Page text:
Which States Are the Most Tax-Friendly for Retirees?
Some states don't tax pension income
The less money you pay in taxes, the better, when you're living on a fixed income, and some states are more tax-friendly than others. Three main types of state taxes—income tax, property tax, and sales tax—interact to determine the most tax-friendly states if you're retired or you're about to retire.
States With No Income Tax
Seven states don't impose an income tax as of 2020: Alaska, Florida, Nevada, South Dakota, Texas, Washington, and Wyoming. New Hampshire and Tennessee only tax dividend and interest income, so you can hold down a side job in these two states without it costing you in taxes. Tennessee's tax will be repealed as of 2021.
States that lack an income tax might seem like an attractive option, but many collect revenues in other ways. They might have steep property or sales taxes, which can easily offset the lack of an income tax.
State Income Tax Breaks for Retirees
Most states that do have an income tax also allow retirees to exclude some or all of their Social Security benefits and pension incomes from taxation. Twelve states exempt pension income entirely for qualified retirees:
- New Hampshire
- South Dakota
An additional 24 states exempt or provide a credit for a portion of pension income:
- New Jersey
- New Mexico
- New York
- South Carolina
States You Might Want to Avoid
A few states are less hospitable to retirees. Not only are some of their tax rates high, but they also fully tax pension income, as well as 401(k) and IRA distributions. According to the Tax Foundation, a nonpartisan tax research group in Washington, D.C., these states and their top tax rates as of 2020 are:
- California: 13.3% on incomes over $1 million ($1,181,484 for married filers of joint returns), but Social Security benefits aren't taxed here
- Minnesota: 9.85% on incomes over $164,400 ($273,470 for married filers of joint returns)
- Vermont: 8.75% on incomes over $200,200 ($243,750 for married filers of joint returns)
- Idaho: 6.93% on incomes over $11,554 ($23,108 for married filers of joint returns), but Social Security benefits that are included on a federal return aren't taxed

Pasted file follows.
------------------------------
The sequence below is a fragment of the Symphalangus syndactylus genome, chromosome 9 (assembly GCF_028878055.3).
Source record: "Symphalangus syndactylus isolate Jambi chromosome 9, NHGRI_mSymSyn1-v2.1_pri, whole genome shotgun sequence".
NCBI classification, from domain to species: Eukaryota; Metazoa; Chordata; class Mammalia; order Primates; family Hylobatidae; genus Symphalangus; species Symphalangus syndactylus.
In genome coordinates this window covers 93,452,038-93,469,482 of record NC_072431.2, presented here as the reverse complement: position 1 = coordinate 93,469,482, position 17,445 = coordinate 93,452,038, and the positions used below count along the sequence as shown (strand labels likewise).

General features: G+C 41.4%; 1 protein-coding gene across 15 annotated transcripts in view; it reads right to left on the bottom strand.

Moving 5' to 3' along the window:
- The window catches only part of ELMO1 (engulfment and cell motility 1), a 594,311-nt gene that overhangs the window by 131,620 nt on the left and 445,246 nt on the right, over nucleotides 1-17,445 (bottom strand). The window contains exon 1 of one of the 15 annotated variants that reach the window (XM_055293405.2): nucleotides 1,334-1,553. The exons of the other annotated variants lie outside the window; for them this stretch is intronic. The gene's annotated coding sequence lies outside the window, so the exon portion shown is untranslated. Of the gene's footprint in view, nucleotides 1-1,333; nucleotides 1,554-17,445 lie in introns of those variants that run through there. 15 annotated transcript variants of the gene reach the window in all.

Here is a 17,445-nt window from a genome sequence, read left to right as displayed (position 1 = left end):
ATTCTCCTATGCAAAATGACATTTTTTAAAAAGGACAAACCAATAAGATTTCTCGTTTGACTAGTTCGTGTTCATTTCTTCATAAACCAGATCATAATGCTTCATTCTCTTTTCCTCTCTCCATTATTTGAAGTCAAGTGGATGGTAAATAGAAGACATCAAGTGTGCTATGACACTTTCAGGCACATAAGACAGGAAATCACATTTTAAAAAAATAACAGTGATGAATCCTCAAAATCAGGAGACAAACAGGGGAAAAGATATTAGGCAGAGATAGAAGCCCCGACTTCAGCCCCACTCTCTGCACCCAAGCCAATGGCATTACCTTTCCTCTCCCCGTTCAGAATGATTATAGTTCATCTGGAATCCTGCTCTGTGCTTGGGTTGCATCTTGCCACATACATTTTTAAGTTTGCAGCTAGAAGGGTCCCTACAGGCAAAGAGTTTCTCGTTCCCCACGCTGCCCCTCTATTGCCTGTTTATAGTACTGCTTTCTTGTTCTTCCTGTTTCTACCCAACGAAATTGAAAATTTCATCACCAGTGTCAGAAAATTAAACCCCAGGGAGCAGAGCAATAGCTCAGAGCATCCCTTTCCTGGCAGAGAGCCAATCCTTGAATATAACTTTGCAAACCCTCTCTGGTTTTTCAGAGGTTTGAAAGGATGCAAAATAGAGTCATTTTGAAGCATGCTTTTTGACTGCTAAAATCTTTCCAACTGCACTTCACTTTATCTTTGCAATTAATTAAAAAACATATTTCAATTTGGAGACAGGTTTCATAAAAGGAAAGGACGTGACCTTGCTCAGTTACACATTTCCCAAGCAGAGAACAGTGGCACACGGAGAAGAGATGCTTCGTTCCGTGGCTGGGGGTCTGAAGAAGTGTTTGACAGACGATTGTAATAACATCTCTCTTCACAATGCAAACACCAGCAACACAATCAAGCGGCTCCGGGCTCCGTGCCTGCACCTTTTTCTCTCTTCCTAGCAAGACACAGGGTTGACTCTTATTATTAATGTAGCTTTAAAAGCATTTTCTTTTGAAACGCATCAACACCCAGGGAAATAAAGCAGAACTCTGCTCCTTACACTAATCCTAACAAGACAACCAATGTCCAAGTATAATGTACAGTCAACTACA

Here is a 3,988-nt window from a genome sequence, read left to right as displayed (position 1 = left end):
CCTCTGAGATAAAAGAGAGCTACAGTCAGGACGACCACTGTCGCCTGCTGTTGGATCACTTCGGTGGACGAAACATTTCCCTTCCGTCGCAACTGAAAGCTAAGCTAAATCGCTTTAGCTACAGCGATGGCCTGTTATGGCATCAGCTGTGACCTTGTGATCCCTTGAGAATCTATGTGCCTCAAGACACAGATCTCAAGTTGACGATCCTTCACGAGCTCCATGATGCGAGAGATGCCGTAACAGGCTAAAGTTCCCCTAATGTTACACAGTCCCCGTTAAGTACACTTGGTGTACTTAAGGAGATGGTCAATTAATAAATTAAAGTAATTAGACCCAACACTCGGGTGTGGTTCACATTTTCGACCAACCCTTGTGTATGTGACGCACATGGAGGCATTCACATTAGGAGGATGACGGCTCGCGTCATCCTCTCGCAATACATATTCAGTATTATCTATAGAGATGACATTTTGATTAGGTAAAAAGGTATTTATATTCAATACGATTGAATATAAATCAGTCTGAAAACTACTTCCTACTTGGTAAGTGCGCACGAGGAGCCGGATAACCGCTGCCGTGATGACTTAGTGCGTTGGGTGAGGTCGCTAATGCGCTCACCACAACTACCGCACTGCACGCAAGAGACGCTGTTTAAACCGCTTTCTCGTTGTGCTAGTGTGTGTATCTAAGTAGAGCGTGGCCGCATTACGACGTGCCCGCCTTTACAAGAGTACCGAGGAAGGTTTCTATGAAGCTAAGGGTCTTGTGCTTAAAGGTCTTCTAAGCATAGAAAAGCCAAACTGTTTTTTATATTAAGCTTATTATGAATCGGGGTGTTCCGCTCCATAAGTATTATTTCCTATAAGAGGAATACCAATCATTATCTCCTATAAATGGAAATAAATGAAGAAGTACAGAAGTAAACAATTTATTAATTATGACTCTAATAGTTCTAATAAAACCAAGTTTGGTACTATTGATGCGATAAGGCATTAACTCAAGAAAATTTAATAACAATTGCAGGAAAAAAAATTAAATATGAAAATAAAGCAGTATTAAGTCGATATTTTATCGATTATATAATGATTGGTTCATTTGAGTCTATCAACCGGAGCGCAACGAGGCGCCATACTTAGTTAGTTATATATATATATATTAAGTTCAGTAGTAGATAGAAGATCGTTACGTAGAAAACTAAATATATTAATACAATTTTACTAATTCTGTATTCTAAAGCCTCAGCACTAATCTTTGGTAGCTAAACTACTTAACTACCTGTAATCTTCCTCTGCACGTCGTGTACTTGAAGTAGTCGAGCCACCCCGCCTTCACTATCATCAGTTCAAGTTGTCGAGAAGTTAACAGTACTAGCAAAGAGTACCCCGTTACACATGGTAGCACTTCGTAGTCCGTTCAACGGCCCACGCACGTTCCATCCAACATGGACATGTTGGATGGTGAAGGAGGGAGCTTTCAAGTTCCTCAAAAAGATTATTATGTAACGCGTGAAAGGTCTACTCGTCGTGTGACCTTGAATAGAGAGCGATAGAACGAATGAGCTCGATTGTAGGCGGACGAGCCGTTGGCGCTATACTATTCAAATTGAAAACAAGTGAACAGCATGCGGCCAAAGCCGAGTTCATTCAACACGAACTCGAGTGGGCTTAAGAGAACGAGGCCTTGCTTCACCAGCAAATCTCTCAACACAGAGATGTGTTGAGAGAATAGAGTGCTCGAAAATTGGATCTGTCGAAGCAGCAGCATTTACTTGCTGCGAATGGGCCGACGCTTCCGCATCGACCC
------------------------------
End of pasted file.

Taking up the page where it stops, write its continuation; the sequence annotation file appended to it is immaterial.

- Connecticut: 6.99% on incomes over $500,000 ($1 million for married filers of joint returns)
- Nebraska: 6.84% on income over $31,750 ($63,500 for married filers of joint returns)
- West Virginia: 6.5% on income over $60,000 (for single filers and married filers of joint returns)
- Rhode Island: 5.99% on income over $148,350 (for single filers and married filers of joint returns)
- Kansas: 5.7% on income over $30,000 ($60,000 for married filers of joint returns)
- North Carolina: 5.25% on all income, but Social Security benefits aren't taxed
- Massachusetts: 5% on all income, but Social Security benefits included in federal income aren't taxed
- Arizona: 4.5% on income over $159,000 ($318,000 for married joint filers) but Social Security benefits that are included on a federal return aren't taxed
- Indiana: 3.23% on all income, but Social Security benefits aren't taxed
- North Dakota: 2.9% on income over $433,200 (for single filers and married filers of joint returns)
California will tax you at 8% as of 2020—one of the highest rates in the country—on income over $45,753.
Property Tax Relief
Property taxes can be a burden for retirees with low incomes and high housing costs. Fortunately, all 50 states offer some type of property tax relief program.
Forty states provide homestead exemptions that reduce the assessed value of your home, or property tax credits that will reduce your tax bill directly. Most states also have special exemptions for senior residents over a certain age and who meet income requirements.
According to Tax-Rates.org, people living in Louisiana, Hawaii, Alabama, Delaware, the District of Columbia, and West Virginia paid the least property taxes compared to their home's value. Notably, Nevada’s property tax is based on a mere 35% of the fair market value of the property while most states use 100% of fair market value.
States With the Lowest Sales Taxes
Only four states don't have a sales tax: Delaware, Montana, New Hampshire, and Oregon. Alaska comes close—it doesn't impose a state sales tax, but it does allow cities and counties to levy sales taxes at an average rate of 1.76%.
After Alaska, the four states with the lowest combined state and local sales tax rates as of 2020 are:
- Hawaii: 4.44%
- Wyoming: 5.34%
- Wisconsin: 5.43%
- Maine: 5.5%
The five states with the most prohibitive combined state and local sales tax rates as of 2020 are:
- Tennessee: 9.55%
- Arkansas: 9.53%
- Louisiana: 9.52%
- Washington: 9.23%
- Alabama: 9.22%
Income taxes might be your first priority if you expect to have a fair bit of income or will continue to work part time after retirement. Property and sales taxes might be more of a concern if you'll be living on Social Security, which is exempt in many states.
The state with the best overall tax climate for retired persons depends on the type and the amount of your income, the value of your home, your cash on hand, and any specific tax issues you might have.
Some states show clear advantages, however. These include those that have no income tax, that exempt pensions and Social Security income, and states that also have low property and sales taxes.
NOTE: This list is for general use. It doesn't take climate, access to quality medical care, or cost of living into account. Your financial outlook and what's important to you in a retirement community will determine your unique fit in a retirement destination. Contact your CPA or financial advisor for more personalized guidance on this topic.